Thus, an “ontological break” is unthinkable for structuralism; the ontology of praxis is transformed into an ontology of historically indeterminate and autonomized structures and processes, in which humanity is held captive forever. No wonder Althusser unceremoniously classified the chapter on fetishism in Capital as Hegelian deadweight and advised readers to skip it. For him, both the concept of fetishism as well as that of alienation form part of the period of “the young Marx” (Althusser 1974b, 1st French Ed. 1965, p. 191), whose texts should be ignored (a counterfactual claim, for, as we have already pointed out, Marx only developed the concept of fetishism in the “mature” period of his analysis of capital). Therefore, the main difference with respect to the philosophers of praxis consists in the fact that “structuralist Marxism”, which only at first glance appears to address the fundamental problem, renders explicit the implicit and vacillating surrender of the philosophy of praxis to the a priori fetishistic constitution, furnishing this surrender with theoretical legitimacy.
In this context, the Althusserian concept of ideology is also quite revealing. It is true that Althusser introduced the concept of “ideological praxis” and also posited a difference between “science” and “ideology”. First of all, however, he was still the prisoner of a positivist concept of natural science of a kind similar to that advocated by Engels, and thus did not recognize the ideological basis of all bourgeois science in the “theory form”. Secondly, he positivizes “ideological praxis” as the “necessary” expression of a kind of first level of “consciousness of interest”, and thus comes very close to the traditional party-Marxism, which also often unceremoniously spoke of a positive “proletarian ideology”. Thus, Althusser claims: “In no sense was I condemning ideology as a social reality as Marx says, it is in ideology that men ‘become conscious’ of their class conflict and ‘fight it out’….” (Althusser 1967, p. 10). He therefore completely ignores the terrible negative power of ideology, in which the interest of the capitalist being-there, starting from the immanent treatment of the contradiction, connects with the overarching socially ontologized fetishist categories, submitting them to an interpretation, a real interpretation, which extends as far as the murderous contents of machismo, racism and anti-semitism.
The ontology of autonomized structures and processes entails the consequence of the ontology of the ideological: “Human societies secrete ideology as the very element and atmosphere indispensable to their historical respiration and life.” (Althusser 1974, 1st French Ed. 1965, p. 182). Thus a consistent critique of ideology, which can only result from a categorical critique of the modern fetishistic constitution, is rendered unviable. Althusser himself admits as much: “And I am not going to steer clear of the crucial question: historical materialism cannot conceive that even a communist society could ever do without ideology….” (ibid., Althusser’s italics). The structuralist ontologization of ideology reduces the problem to one of a positive “theory of ideology”, that is, superficial sociological classifications (as in Karl Mannheim’s sociology of knowledge). Within capitalism, it is precisely the “classes” that separate their contrary ideologies, and they are only interested in promoting and founding, or scientifically complementing, the “correct” ideological tendency. This also goes hand in hand with the fact that the philosophy of praxis sniffs around in search of “utopian” moments in the eternal treatment of the contradiction, which also wagers on the possibility of a positive concept of ideology.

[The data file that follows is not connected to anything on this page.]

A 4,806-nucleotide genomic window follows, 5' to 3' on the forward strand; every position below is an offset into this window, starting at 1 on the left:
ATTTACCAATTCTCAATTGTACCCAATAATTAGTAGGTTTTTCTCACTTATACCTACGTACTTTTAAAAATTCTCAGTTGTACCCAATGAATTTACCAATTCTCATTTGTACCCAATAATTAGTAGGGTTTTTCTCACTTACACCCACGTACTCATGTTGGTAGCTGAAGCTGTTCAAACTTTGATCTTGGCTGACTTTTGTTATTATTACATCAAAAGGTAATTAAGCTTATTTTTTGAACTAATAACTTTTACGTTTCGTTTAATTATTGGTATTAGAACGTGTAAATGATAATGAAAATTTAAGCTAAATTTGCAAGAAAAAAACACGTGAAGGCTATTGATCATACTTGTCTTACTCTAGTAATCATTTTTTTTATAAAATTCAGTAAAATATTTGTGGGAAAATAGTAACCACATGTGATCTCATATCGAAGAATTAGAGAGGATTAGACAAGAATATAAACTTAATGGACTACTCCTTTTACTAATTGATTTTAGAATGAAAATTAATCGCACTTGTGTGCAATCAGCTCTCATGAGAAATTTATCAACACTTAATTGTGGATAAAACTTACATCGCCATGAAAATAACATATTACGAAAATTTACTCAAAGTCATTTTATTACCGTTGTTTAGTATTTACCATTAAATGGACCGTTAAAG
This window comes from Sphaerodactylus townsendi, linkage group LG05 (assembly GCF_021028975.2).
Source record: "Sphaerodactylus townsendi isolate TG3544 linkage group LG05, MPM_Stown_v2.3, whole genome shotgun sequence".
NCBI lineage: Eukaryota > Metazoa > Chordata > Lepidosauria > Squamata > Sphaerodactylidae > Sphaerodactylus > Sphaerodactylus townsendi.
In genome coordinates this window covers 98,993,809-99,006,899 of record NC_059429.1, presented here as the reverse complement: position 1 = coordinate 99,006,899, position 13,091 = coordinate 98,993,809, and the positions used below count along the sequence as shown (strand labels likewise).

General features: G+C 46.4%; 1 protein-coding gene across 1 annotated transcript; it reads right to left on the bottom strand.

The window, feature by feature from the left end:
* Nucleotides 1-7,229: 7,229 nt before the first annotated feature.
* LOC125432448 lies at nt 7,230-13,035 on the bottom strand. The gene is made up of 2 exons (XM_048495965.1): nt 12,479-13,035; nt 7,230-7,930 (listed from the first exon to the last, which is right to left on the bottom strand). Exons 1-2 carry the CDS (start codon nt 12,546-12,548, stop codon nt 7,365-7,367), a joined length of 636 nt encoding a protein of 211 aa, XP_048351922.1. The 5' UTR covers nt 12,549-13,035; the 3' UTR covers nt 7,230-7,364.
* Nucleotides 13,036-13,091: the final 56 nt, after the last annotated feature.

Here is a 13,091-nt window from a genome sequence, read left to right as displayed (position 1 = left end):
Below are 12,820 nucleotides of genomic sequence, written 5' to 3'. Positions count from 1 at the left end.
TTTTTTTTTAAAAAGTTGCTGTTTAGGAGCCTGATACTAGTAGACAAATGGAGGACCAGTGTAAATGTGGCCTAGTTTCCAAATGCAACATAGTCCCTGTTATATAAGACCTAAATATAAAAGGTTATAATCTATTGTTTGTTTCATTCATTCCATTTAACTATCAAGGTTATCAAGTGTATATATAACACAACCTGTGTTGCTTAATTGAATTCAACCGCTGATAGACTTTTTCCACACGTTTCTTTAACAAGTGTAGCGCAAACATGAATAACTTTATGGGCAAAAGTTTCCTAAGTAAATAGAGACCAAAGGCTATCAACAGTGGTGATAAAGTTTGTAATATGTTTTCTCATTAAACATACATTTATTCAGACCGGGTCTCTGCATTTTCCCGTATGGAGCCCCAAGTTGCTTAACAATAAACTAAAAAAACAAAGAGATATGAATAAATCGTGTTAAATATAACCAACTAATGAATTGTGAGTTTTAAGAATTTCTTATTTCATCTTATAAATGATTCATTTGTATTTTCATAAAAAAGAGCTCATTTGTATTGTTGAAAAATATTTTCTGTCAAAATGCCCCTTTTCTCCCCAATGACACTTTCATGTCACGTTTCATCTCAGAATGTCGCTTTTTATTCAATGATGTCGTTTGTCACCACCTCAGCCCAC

The structuralist reading of Marxism is fully consistent with the turn towards the theory of action, in a critique of classical economism that is just as reduced as it is superficial. To the extent that Althusser, deleting the teleology from the philosophy of history, clings to a metaphysics of law-governed structures reformulated in structuralism, this no longer refers to an “economic origin” and instead alludes to a tangle of structures and processes of diverse origins and from the most diverse social spheres. This is why he also postulates, “… we can leave to Hegel the category of totality, and claim for Marx the category of the whole.” (Althusser 1977, 1st French Ed. 1975, p. 65, Althusser’s italics). Hegel’s positive concept of the totality is not superseded as such, by way of the categorical critique of the incoherent negative totality (as it has been developed by the critique of value-dissociation), but was simply disregarded in favor of the phenomenologically reduced category of a conceptually vacuous “whole”, which can be nothing but a sign of a mere “sum” of partial social spheres and moments.